Hello everyone! Only two days til the weekend!
My day went pretty well today — I got in my early morning run AND James has agreed to go on a run with me tomorrow morning, so it will be like old times.
This also helped make my evening great:
I’m loving these butters! I’ve put a scoop in my oatmeal each day this week (including a combo of both today), and they made a pleasant dessert.
Tonight, I want to review two books I finished awhile ago, but haven’t gotten around to reviewing yet.
The first is Finding Forever by Dobie Houson. Here’s the synopsis from amazon.com:
“Finding Forever: The Dogs of Coastal German Shepherd Rescue chronicles the poignant and heartwarming stories of twenty-six abandoned and abused German Shepherds in search of their forever homes. The author, a budding animal communicator takes us into the hearts and minds of these dogs and shares what they are really thinking in regard to their plight and the human race. Anyone who has ever gazed into the soulful eyes of their animal companion and wondered what they were thinking will fall in love with the stories of these German Shepherds and their journey to overcome adversity, sometimes against all odds. As a reader, you take a journey with each dog as he or she evolves and comes into their own. Even in the saddest parts, the expansion, possibilities, and hope will inspire you. You’ll laugh, you’ll cry, and ultimately find yourself changed as you reach the last page.”
This is a book I bought on a whim. Dobie Houson actually followed me on Twitter after I posted a series of Milo/rescuing dogs tweets, and this book intrigued me.
This may come as a shock, but I love dogs. Haha, yeah right, very shocking I’m sure. Obviously, I love dogs more than anything, and I am a huge advocate of rescuing. I feel like Milo rescued me, not the other way around, so I wanted to read this book.
It’s a little different than I thought it would be — it’s not really a fluid story, but instead, each chapter is broken down into a story of a dog’s life at the shelter. Parts of the book were sad, but honestly, not as sad as I thought. Some of the dogs were abused, and no abuse of an animal is EVER ever okay, but it’s not as graphic as some of the stuff you read about in the newspapers.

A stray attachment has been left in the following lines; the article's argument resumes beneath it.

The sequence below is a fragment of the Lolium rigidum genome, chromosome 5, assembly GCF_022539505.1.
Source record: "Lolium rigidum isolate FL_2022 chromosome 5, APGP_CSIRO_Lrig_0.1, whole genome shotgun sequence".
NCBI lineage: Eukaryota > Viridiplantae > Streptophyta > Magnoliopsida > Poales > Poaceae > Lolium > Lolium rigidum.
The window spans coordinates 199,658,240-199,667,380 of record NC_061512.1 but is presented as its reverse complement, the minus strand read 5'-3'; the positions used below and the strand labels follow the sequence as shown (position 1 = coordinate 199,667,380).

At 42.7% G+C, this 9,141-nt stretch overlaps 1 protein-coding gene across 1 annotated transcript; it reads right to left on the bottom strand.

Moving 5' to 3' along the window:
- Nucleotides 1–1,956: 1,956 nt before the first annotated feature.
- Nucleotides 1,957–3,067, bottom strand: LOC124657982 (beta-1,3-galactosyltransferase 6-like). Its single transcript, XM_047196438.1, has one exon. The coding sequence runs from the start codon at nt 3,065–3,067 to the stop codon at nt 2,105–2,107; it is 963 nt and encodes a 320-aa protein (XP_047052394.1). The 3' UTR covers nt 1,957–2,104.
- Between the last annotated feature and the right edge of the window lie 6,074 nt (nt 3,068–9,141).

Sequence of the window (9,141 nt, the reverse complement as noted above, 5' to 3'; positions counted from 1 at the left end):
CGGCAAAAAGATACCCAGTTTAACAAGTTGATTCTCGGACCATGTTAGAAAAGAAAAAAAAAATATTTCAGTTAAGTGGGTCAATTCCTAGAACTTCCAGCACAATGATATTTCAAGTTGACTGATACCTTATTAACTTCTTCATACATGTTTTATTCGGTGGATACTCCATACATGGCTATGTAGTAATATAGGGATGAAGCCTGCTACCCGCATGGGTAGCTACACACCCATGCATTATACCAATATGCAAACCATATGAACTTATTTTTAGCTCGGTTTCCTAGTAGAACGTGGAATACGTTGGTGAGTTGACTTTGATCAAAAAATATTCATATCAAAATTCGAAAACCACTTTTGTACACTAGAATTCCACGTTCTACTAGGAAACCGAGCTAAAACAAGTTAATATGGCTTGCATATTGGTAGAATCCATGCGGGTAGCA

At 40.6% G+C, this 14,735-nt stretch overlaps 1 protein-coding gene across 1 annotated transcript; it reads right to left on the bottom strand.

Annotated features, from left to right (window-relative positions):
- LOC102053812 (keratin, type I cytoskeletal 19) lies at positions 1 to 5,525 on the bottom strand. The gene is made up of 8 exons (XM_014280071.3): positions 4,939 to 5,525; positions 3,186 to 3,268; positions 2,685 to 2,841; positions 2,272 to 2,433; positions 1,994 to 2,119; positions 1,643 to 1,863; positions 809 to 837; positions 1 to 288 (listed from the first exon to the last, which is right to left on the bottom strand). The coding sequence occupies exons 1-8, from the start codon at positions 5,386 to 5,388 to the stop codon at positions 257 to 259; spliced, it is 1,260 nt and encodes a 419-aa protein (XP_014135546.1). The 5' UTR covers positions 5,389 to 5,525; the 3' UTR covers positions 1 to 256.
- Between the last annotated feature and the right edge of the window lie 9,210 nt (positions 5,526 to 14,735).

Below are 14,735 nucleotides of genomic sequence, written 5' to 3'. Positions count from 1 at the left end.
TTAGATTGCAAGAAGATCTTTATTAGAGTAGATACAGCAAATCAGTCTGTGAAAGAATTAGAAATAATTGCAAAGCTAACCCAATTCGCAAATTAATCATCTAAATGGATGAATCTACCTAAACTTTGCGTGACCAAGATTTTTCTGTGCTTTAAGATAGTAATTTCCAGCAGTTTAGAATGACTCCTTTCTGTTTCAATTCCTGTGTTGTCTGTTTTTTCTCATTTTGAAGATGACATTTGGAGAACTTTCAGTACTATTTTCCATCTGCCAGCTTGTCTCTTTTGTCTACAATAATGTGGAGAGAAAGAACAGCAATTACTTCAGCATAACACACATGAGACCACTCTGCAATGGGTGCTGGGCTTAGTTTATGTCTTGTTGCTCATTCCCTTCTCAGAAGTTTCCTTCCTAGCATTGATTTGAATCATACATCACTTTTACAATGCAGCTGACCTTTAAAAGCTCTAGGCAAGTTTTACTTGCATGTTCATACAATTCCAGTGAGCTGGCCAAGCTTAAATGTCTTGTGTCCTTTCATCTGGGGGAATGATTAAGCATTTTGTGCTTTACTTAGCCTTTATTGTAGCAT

The author “talks” to each of the dogs, so there are portions of each chapter in which the individual dog is speaking. I don’t know how much I believe that really happened, but it’s cute to think that some of these dogs said some of these things.
This is an incredibly fast and easy read, but it is enjoyable if you are a dog lover. It’s heartwarming and it also made me reflect on Milo quite a bit because he is a rescue dog. Several times, I put the book down and gave Milo a huge hug (because he was usually laying on me).
Unless you are obsessed with dogs, like me, this probably won’t be on your radar, but if you ever come across it, I recommend it for a quick, sweet read.
Book number two is …. The Great Gatsby by F. Scott Fitzgerald!
Do I even need the recap of this? Just in case, goodreads.com has this to say (which I edited down a bit):
“A portrait of the Jazz Age in all of its decadence and excess, Gatsby captured the spirit of the author’s generation and earned itself a permanent place in American mythology. Self-made, self-invented millionaire Jay Gatsby embodies some of [the] most abiding obsessions: money, ambition, greed, and the promise of new beginnings. . . . It’s also a love story, of sorts, the narrative of Gatsby’s quixotic passion for Daisy Buchanan. The pair meet five years before the novel begins, when Daisy is a legendary young Louisville beauty and Gatsby an impoverished officer. They fall in love, but while Gatsby serves overseas, Daisy marries the brutal, bullying, but extremely rich Tom Buchanan. After the war, Gatsby devotes himself blindly to the pursuit of wealth by whatever means–and to the pursuit of Daisy, which amounts to the same thing . . . . His millions made, Gatsby buys a mansion across Long Island Sound from Daisy’s patrician East Egg address, throws lavish parties, and waits for her to appear. When she does, events unfold with all the tragic inevitability of a Greek drama, with detached, cynical neighbor Nick Carraway acting as chorus throughout. Spare, elegantly plotted, and written in crystalline prose, The Great Gatsby is as perfectly satisfying as the best kind of poem.”
I read The Great Gatsby either in high school or college (I don’t remember), but I wanted to read it again (1) because the movie with Leo DiCap is coming out in December and (2) reading The Paris Wife got me super interested in the time period and Fitzgerald.
I’m so glad I reread it. This book is just as good as we all think. It’s interesting, funny, fun, descriptive, and a genuinely enjoyable read. I’m also glad that I reread it because there were a lot of parts I forgot, so it was like reading a new book.
If you read this book in school, and I’m sure you did, I encourage you to read it again. It might mean more now that you are older, and it’s just a good book that deserves a second read (or third or fourth….).
Well, that’s it for tonight, another early run tomorrow!
Have you read anything good lately?